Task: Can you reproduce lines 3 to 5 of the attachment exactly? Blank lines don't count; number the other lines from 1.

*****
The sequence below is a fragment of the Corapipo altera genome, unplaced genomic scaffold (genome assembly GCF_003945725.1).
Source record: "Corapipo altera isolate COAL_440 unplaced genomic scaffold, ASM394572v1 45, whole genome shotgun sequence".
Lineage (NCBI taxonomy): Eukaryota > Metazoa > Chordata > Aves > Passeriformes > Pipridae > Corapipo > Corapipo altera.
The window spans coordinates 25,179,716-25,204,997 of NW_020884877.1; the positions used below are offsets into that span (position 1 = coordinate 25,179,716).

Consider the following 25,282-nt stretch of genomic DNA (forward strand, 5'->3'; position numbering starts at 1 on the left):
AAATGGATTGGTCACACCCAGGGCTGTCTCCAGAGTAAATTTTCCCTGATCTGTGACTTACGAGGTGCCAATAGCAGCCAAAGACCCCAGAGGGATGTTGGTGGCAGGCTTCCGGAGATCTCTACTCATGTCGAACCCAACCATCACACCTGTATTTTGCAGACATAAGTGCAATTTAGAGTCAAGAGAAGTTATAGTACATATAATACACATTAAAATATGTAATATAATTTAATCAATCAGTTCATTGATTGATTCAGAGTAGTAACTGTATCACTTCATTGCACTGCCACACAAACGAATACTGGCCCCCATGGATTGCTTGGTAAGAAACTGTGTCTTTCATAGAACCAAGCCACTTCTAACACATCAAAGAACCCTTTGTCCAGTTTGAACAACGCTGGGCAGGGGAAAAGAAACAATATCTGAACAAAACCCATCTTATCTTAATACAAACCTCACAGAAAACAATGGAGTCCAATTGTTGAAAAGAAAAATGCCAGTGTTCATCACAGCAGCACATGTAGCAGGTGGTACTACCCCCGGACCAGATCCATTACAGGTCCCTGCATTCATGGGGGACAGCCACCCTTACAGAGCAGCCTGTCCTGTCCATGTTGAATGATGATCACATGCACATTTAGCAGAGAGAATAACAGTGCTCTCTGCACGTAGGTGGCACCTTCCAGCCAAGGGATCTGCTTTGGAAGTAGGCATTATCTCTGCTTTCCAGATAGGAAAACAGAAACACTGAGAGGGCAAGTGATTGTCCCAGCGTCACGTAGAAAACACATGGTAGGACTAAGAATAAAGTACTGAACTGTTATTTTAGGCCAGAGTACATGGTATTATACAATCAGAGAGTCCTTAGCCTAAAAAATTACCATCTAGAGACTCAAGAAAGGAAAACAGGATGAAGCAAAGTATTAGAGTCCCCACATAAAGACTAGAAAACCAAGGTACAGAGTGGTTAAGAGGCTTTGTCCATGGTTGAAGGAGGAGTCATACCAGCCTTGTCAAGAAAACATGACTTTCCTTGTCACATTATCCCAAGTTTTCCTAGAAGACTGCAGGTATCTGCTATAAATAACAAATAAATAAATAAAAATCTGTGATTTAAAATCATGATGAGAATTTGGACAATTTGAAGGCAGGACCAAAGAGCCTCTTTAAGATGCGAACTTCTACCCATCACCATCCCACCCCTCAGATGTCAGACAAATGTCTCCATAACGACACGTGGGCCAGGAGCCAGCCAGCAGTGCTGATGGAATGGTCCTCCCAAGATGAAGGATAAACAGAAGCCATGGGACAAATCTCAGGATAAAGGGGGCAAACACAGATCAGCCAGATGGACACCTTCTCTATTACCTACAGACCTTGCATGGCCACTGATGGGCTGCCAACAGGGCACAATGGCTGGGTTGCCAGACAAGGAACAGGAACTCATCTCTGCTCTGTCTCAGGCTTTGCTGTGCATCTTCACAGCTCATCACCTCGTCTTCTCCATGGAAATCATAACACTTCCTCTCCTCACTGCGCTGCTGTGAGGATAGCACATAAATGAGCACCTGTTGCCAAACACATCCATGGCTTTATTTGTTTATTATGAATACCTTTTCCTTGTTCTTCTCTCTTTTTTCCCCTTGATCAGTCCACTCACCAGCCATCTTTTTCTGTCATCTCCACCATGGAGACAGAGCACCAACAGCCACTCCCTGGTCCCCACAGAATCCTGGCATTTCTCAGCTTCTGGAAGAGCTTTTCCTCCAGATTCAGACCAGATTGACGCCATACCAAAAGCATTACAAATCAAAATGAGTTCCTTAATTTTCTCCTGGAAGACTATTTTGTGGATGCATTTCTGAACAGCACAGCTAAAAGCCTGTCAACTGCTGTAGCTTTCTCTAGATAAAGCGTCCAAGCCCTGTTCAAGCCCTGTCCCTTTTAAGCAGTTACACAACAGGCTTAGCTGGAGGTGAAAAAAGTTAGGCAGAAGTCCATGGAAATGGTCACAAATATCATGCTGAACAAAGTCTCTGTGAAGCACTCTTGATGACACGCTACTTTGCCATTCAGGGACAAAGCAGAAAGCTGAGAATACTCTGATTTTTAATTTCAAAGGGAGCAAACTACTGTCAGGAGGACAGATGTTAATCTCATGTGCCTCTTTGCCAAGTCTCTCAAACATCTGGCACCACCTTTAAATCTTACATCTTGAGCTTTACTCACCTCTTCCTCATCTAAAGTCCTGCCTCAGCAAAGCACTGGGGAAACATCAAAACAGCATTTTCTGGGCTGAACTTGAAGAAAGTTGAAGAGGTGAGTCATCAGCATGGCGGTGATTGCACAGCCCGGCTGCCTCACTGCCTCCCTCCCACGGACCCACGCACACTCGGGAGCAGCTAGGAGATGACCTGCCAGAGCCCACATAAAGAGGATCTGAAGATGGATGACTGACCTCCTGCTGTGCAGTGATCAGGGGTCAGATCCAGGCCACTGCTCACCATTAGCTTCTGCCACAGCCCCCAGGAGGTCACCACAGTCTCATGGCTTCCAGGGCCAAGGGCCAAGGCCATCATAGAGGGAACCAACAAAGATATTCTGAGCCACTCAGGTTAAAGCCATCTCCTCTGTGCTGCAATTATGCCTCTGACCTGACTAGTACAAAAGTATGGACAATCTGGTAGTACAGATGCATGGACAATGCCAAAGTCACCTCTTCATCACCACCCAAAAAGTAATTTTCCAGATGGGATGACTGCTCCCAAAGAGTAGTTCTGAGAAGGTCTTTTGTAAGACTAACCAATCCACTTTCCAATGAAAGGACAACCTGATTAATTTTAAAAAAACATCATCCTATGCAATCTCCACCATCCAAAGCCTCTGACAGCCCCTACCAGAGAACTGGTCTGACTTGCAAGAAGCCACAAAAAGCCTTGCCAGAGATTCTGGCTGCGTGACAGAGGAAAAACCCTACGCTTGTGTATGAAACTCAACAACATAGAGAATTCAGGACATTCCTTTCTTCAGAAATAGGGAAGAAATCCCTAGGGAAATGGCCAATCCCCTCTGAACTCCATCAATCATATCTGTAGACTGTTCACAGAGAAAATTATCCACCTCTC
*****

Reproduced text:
Lineage (NCBI taxonomy): Eukaryota > Metazoa > Chordata > Aves > Passeriformes > Pipridae > Corapipo > Corapipo altera.
The window spans coordinates 25,179,716-25,204,997 of NW_020884877.1; the positions used below are offsets into that span (position 1 = coordinate 25,179,716).

Consider the following 25,282-nt stretch of genomic DNA (forward strand, 5'->3'; position numbering starts at 1 on the left):